“I have come seeking the ‘bright candles’ which you produced for the midsummer’s festival, this last solstice”, the Marshall told him. “I have an idea that they might be useful on the field of battle, to illumine targets for the archers, ballistae, and other siege engines.”

“I can understand your thought, but must provide you with some insight” Chandra opined, knowing already it was useless, “They cannot be used as directed light, and only provide a bright circle of illumination.”

“Yes, yes,” the field Marshall, who might even have had a name, if he had bothered to tell it, dismissed the information. “I have a notion that, thrown well in advance of the troops, the bright glow of your special candles could be a positive advantage. I’ll need some dozens, to test my theory.”

“A candle tends to go out, when thrown, but the local smith , one Harlen Glenforge, was able to make a casing for the holiday lights, which held their flame when they were fired into the air by arrow.” Chandra hoped the smith would get more work than he could do, by this admission, even though the design had been Chandra’s. Anything to buy time to make the dangerous candles the Marshall sought. When one fulminated candles, cyanide often resulted, and that could seriously ruin the day of whomever was making the thing.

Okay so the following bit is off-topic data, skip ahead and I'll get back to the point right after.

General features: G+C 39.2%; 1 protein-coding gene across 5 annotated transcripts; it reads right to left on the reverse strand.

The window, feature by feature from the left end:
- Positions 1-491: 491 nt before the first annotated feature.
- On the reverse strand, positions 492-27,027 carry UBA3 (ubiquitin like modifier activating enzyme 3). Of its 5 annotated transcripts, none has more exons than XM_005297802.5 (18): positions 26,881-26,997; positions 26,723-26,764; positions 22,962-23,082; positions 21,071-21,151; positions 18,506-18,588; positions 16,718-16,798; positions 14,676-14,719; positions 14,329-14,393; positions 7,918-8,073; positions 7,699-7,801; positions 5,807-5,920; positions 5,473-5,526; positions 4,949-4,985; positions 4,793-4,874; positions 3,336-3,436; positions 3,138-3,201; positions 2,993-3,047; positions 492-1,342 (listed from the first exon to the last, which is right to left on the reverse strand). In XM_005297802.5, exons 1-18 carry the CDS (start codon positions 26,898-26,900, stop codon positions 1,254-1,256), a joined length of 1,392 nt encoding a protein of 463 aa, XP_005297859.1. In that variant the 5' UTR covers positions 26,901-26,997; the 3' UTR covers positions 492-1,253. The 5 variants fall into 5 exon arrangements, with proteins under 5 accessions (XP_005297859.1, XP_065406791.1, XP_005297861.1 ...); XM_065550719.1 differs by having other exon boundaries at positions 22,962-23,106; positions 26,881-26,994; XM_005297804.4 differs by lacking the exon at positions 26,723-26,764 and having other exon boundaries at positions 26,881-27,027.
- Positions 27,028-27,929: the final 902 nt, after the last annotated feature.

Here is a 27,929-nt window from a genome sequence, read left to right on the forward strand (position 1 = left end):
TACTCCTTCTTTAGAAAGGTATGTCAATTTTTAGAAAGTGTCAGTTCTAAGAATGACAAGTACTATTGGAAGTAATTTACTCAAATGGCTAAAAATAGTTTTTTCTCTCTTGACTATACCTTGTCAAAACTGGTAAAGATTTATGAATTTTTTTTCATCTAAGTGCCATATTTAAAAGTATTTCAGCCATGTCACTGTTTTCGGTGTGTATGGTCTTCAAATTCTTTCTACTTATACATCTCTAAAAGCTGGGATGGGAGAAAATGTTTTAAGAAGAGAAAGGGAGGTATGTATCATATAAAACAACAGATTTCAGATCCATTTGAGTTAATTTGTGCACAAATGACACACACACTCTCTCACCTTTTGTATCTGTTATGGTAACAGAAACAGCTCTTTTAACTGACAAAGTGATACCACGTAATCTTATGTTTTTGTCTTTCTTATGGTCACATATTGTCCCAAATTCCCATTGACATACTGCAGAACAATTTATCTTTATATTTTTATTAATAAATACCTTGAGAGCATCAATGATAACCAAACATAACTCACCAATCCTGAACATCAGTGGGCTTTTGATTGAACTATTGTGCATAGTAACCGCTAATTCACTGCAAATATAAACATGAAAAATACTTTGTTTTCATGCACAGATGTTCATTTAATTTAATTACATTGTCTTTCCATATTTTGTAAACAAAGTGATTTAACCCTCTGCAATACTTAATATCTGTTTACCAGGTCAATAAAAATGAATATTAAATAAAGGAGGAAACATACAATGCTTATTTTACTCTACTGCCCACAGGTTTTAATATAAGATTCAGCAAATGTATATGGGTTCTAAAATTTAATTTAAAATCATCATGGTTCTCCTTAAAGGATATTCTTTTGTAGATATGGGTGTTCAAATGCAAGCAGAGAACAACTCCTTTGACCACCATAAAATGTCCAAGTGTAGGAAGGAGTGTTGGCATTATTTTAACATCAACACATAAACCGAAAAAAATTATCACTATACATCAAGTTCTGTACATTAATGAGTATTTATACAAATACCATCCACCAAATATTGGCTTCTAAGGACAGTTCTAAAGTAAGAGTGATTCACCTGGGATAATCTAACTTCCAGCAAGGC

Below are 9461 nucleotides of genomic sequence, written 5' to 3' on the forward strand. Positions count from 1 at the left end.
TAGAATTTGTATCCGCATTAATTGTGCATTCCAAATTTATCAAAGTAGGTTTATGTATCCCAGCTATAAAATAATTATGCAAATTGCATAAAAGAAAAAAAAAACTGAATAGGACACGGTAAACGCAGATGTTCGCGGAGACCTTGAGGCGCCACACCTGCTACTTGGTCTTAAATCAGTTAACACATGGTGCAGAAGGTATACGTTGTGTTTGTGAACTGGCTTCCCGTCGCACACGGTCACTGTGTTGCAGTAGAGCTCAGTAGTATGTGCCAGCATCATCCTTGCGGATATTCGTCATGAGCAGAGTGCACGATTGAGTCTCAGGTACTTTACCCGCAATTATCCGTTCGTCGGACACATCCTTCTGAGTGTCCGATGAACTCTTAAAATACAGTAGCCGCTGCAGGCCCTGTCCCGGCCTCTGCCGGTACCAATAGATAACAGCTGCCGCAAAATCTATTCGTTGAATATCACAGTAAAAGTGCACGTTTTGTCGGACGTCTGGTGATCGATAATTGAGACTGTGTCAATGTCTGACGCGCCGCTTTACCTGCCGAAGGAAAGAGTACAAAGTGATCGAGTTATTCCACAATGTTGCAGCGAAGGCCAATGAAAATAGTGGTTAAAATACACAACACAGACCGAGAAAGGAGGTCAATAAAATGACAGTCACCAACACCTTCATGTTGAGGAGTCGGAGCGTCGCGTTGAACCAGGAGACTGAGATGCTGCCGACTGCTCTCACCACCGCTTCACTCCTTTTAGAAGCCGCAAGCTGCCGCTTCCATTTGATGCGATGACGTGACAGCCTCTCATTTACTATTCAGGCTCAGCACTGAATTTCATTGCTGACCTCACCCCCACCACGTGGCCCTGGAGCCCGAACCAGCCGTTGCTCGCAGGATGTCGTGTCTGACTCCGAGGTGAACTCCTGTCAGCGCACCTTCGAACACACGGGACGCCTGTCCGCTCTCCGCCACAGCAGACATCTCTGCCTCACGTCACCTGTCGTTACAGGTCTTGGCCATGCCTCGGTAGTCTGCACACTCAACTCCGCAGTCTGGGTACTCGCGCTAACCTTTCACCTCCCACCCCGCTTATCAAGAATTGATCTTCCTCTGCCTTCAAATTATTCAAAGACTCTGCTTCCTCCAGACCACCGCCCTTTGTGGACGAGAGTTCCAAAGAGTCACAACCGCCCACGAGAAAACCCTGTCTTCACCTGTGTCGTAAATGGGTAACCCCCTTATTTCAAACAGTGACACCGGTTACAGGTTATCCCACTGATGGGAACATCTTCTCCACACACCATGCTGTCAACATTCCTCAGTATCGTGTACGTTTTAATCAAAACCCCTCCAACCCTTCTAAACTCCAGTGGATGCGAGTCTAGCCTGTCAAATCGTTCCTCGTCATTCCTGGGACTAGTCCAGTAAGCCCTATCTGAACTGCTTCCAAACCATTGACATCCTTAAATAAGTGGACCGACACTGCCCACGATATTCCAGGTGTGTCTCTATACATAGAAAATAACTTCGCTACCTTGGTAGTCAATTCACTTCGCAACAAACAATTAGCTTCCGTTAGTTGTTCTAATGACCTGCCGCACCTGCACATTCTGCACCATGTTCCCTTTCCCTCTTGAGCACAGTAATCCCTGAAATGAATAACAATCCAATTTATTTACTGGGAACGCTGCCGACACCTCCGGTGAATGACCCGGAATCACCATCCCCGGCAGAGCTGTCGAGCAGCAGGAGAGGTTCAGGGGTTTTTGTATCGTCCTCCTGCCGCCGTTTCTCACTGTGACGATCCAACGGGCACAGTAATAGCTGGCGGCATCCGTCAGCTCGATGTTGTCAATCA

“Also I would require silver, for the compounding, and that makes the candles expensive.” Chandra had an instant where he thought back to the candles he had recently sold, and wondered if he would have been so callous, had they been going to a warrior.

“Two Gold each?” the Marshall answered, “I’ll pay that, if they work.”

How about a dozen, at a single gold for each,” Chandra bargained, “And if they prove satisfactory, the full price of two gold royals would apply?”

“I can live with that contract,” The Marshall said, “And I’ll be off to the Smith, for candle holders of the proper type.”

“See me in two weeks,” Chandra finished, “If all goes well, I should have them ready.”

Chandra knew he could easily make the dozen in nine days, but wanted a few more, just in case, and to avoid risk.

“Excellent!” the Marshall agreed, “I’ll get the candle holders and begin preparations. These will be the greatest addition to warfare in an age. I’ll be so famous!”

With various local buyers, and a few friends who wanted something just a bit special, Chandra had no time to return to his small book, that day. It was evening, and he had closed shop, before he had even a moment. He has also made more than a usual amount of Profit. He went to his ‘safe’ to store the day’s proceeds.